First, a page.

February 20, 2013

Triangular bag :: a tutorial

Triangle bag :: a tutorial

You can't look past the Martin Margiela triangle bags on the net lately. I had seen this type of bags before, pre-Margiela, I mean, and a lot cheaper too. I liked the minimalism - they reminded me of Japanese bag folding, furoshiki. The ingenuity is striking - a good example of how to optimize under constraints (this is the economist in me speaking) or translated in sewing terms: how to make the largest bag possible given only a small piece of fabric.

Triangle bag :: a tutorial

Anyway, as I was trying to figure out how to make one of these, I found out you can do so in a couple of different ways (I figured out at least 3 different methods). It all boils down to basic geometry, combining shapes in one way or another. I made several and I find the method described below to be the easiest one. All it takes is a rectangular piece of fabric, some folding and basic sewing skills. And if you prepare your fabric by hemming it all the way around, you can make this bag in under 15 minutes. As fast, almost, as furoshiki folding, except that this one's permanent.

What you need:

Note: this bag can be finished in many different ways. I won't go into detail here, but you could add lining, pockets, add a longer strap, finish it off with boxed corners, etc. Just know that when you add something you'll need more fabric.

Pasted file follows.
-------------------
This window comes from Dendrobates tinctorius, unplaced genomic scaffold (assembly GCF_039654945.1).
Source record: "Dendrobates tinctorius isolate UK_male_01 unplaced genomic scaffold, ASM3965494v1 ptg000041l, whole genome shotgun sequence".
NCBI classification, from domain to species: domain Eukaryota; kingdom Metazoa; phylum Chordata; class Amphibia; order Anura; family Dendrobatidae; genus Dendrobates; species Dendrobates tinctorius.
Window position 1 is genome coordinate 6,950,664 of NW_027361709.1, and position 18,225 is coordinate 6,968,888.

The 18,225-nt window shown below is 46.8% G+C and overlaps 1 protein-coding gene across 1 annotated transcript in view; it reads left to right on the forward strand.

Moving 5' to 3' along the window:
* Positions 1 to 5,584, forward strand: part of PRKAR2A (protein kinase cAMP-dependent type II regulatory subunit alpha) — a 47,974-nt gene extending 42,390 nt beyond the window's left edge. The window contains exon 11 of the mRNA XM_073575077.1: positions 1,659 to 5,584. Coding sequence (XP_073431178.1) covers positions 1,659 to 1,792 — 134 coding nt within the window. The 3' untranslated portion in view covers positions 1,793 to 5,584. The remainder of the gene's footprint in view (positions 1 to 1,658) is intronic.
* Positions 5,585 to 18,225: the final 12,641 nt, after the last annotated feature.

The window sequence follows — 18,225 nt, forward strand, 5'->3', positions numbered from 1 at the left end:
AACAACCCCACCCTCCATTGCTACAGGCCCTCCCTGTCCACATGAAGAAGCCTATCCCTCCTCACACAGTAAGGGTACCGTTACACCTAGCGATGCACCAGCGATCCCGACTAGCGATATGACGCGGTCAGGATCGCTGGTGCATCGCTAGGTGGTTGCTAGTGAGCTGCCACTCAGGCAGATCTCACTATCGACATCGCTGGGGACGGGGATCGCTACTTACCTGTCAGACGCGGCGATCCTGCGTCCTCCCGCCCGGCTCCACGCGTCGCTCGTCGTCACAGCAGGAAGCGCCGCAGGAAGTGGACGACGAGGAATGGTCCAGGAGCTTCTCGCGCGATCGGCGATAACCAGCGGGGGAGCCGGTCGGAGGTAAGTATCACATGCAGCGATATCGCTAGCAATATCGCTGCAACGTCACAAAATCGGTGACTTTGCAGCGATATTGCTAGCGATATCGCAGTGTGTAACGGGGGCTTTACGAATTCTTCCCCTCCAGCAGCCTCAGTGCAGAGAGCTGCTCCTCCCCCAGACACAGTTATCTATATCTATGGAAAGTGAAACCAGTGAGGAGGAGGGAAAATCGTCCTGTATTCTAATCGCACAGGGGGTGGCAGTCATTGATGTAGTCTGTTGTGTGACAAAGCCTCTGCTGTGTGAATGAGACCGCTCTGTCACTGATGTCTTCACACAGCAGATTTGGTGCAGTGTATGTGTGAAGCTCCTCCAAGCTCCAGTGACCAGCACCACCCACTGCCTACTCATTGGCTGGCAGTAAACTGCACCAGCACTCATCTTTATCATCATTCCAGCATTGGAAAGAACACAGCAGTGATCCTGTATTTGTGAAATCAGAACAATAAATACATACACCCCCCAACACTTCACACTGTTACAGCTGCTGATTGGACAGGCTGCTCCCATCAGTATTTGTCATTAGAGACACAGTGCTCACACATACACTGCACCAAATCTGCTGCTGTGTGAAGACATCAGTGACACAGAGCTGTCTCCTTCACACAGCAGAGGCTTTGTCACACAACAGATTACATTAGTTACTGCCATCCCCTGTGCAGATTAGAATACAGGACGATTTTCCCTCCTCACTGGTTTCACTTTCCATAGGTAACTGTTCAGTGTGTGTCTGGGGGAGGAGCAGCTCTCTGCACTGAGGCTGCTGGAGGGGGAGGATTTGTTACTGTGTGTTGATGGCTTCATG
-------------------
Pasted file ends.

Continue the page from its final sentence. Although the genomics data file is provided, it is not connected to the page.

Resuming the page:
- a rectangular piece of fabric, where the length of the fabric equals three times the width. To give you an idea of the dimensions: a 50 cm x 150 cm piece of fabric results in a 65-70 cm wide bag (which is really big!) depending on how you finish the seams.
- sewing machine, thread, pins
- Iron

Triangle bag :: a tutorial


1. Hem the fabric all the way around.
2. Place the fabric in front of you, right side facing up, and start folding as shown in the pictures.
3. Pin the fabric together where it says 'sew' on the picture. Flip over and repeat on the other side.
4. Sew together both seams on the machine. Turn inside out. Press.
5. Handle: Join the tips by overlapping them and sew into place.
A nice detail: before joining the tips I slipped on a piece of leather - a detail I was really proud of. It's only while looking at the Margiela pictures, right now, as I was writing, that I noticed they did the exact same thing...

That's all there is to it! I hope you like this bag as much as I do...



As with all of my tutorials, please note, this tutorial is intended for personal use only. Therefore, do not reproduce, sell or commercialize in any form. Thanks for understanding!

If you made something using a tutorial found on this blog or if you got inspired by something you found here, make sure to post your pictures here.
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